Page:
Susan Rice, who served as Barack Obama's national security adviser, accuses President Donald Trump of using his foreign policy solely to strengthen his domestic political position in a new op-ed.
Writing in the New York Times, Rice, who also worked as Obama's ambassador to the United Nations, writes that Trump's approach to international affairs "appears impulsive, improvisational, and inchoate—devoid of clear purpose, values, or even ideology."
Yet, she continues, there is a "unifying theme" of Trump's foreign policy: "simply to service his domestic politics."
Rice says that Trump puts himself and the Republican Party "over our country," accusing the president of encouraging Russia to interfere in American elections to benefit him and of breaking with past policy toward the Israeli-Palestinian conflict to "curry favor" with Israel's prime minister, Benjamin Netanyahu, and thus garner "right-wing political support."
"Nowhere is this pattern more consistently apparent than in the administration's dealings with Latin America," Rice writes. "In recent weeks, Mr. Trump has taken a series of actions that are not tied to coherent strategies and will not deliver the desired results—if those results are to be measured in terms of achieving American foreign policy objectives. Rather, they may succeed only to the extent that they help Mr. Trump gain reelection by dishing up red meat to energize the Republican base."
Rice then chides Trump for imposing sanctions on the communist regime in Cuba and for canceling a deal to allow Cuban baseball players to play in the United States. She argues that the Obama administration's efforts to normalize relations with Cuba were groundbreaking, despite not fostering an improvement in human or political rights for the Cuban people, and says Trump's tougher posture will "bolster hard-liners in Havana."
Rice suggests that, with his policy changes toward Cuba, Trump is hoping to fire up Cuban-American voters in Florida, a crucial battleground state in any presidential election.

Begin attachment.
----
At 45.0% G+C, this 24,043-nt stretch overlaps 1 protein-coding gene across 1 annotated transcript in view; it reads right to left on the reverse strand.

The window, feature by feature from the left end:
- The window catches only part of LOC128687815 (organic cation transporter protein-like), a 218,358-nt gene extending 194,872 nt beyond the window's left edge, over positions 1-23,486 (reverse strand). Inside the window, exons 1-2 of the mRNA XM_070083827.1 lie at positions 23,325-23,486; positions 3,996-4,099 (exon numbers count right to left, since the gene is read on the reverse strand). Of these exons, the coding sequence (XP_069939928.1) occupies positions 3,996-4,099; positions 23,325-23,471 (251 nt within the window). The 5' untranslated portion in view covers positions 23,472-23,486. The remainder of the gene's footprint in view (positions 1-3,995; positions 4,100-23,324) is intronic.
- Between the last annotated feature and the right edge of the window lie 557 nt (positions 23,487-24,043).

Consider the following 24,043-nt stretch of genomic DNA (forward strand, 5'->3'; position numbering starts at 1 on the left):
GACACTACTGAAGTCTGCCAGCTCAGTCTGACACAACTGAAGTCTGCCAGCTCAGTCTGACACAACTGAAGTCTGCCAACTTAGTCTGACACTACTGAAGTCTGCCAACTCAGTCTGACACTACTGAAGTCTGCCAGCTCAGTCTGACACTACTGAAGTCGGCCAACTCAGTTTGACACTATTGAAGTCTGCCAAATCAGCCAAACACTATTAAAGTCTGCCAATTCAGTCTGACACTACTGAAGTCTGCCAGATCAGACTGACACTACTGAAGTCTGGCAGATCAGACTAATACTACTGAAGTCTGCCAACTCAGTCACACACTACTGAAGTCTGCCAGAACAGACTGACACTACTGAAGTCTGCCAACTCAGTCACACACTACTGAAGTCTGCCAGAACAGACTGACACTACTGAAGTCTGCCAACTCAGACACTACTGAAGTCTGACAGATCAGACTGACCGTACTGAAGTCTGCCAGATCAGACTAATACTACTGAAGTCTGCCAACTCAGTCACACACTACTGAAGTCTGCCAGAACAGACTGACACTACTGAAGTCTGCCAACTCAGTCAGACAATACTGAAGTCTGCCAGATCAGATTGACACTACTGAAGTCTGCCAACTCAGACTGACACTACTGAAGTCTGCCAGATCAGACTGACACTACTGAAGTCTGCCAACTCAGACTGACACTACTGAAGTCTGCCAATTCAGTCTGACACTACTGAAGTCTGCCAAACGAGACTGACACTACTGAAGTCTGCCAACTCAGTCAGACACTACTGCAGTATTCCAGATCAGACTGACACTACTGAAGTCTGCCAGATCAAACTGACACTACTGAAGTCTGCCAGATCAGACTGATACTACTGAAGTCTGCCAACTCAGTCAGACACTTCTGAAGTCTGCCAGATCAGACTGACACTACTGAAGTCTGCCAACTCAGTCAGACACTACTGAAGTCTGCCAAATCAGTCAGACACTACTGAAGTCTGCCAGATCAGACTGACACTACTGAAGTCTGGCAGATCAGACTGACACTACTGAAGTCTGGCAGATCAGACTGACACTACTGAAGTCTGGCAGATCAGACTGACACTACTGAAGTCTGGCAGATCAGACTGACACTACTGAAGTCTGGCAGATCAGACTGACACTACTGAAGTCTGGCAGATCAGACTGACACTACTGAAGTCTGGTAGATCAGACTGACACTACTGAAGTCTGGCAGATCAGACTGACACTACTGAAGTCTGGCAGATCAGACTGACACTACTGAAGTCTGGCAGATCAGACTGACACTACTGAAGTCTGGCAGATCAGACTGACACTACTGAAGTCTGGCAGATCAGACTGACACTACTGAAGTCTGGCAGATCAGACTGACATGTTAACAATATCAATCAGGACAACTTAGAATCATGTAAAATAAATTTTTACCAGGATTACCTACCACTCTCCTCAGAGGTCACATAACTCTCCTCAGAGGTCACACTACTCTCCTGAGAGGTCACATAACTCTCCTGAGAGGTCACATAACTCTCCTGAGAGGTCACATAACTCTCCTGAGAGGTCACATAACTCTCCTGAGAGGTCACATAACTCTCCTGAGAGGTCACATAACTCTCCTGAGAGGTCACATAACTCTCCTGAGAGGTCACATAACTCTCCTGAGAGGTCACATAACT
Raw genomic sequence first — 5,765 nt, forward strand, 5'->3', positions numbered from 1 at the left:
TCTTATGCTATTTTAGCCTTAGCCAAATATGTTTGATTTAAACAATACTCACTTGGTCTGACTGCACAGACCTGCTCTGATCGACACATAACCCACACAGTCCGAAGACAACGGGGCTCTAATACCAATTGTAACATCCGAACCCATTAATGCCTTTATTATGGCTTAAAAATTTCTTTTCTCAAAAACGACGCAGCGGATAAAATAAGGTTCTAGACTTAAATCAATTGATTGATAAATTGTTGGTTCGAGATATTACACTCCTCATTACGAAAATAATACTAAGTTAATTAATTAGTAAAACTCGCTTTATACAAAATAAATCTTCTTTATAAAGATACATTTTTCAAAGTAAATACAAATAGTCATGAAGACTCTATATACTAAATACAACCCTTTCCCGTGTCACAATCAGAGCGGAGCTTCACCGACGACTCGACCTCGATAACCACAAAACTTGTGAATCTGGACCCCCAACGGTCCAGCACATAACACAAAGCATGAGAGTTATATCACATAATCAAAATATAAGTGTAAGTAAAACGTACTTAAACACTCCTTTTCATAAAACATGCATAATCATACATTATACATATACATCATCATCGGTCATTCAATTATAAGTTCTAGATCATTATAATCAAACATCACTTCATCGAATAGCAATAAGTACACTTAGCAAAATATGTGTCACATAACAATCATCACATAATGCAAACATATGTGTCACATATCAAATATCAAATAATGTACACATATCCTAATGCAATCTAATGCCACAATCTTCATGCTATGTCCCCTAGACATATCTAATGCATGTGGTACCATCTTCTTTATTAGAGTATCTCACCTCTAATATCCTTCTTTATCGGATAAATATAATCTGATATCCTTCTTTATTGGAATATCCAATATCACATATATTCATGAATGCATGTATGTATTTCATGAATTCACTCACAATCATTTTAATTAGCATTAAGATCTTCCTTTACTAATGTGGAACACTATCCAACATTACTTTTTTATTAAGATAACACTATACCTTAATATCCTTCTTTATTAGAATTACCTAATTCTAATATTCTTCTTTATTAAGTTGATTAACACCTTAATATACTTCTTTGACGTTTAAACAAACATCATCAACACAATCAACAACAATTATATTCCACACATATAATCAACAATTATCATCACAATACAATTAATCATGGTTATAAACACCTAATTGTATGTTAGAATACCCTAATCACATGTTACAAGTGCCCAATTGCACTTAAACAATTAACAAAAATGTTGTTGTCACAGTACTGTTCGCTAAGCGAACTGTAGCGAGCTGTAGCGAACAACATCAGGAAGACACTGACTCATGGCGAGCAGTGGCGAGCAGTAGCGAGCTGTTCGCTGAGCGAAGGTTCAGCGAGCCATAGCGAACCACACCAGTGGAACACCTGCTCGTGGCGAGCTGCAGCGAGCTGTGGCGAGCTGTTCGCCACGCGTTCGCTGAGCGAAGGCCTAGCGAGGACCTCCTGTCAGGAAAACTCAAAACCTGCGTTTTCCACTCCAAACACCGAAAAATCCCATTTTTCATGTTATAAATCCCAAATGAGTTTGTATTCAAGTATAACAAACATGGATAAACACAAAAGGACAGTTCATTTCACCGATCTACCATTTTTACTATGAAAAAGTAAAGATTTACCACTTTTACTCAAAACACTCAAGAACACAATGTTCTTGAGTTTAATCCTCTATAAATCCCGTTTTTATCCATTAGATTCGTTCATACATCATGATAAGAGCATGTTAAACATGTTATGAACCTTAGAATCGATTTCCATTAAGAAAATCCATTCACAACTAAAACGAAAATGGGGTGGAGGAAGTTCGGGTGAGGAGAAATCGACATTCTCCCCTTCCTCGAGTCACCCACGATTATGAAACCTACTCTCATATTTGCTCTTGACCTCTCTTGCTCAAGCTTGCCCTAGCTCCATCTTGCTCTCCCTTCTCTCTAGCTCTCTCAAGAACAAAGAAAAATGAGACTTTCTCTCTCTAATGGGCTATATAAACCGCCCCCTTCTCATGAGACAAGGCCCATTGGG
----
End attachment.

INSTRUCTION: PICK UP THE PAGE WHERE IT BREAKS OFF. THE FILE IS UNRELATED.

"Not content to bank only on the Cuban community in Florida, Mr. Trump is also courting the state's many Venezuelan immigrants, who justifiably detest the government of President Nicolas Maduro in Caracas," Rice continues. She then praises Trump's efforts to impose sanctions on Maduro and to recognize the opposition leader, Juan Guaidó, as interim president, but only before accusing Trump of doing so to "stoke his base."
"That's why Mr. Trump trumpets the bogus threat of Venezuelan-style 'socialism' invading America through the Democratic Party," she writes. "Similarly, he periodically threatens military intervention in Venezuela, which is music to the ears of many exiles in South Florida."
Rice then turns to Trump's decision to end assistance to Guatemala, Honduras, and El Salvador, which, together, send the majority of migrants to the American border. "An epic crush of migrants at the border might make Mr. Trump's apocalyptic rhetoric and policies seem more justified and help him whip the Republican political base into what is now their reliably biennial anti-immigrant frenzy," she argues.
"Plenty of presidents before Mr. Trump have made serious, sometimes catastrophic foreign policy mistakes; but, few, if any, decided almost every aspect of foreign policy on the basis of what would help him get reelected," Rice concludes. "The Republican Party has largely abdicated its responsibilities in favor of the whims of a president guided solely by personal and political interests, even in executing the most sacred and solemn duty of the office—to keep America safe."
Rice's op-ed comes before she is set to appear this week at a major financial industry event known as SALT, which Anthony Scaramucci, the famously short-lived communications director in Trump's White House, puts together in Las Vegas. The conference brings together "the world's foremost investors, policy experts, politicians, and business leaders for four days of networking, entertainment, and idea sharing," according to the event's website. Rice is scheduled to sit on a panel focused on the Middle East and to participate in a discussion with "young leaders" titled, "Up close and personal: Susan Rice."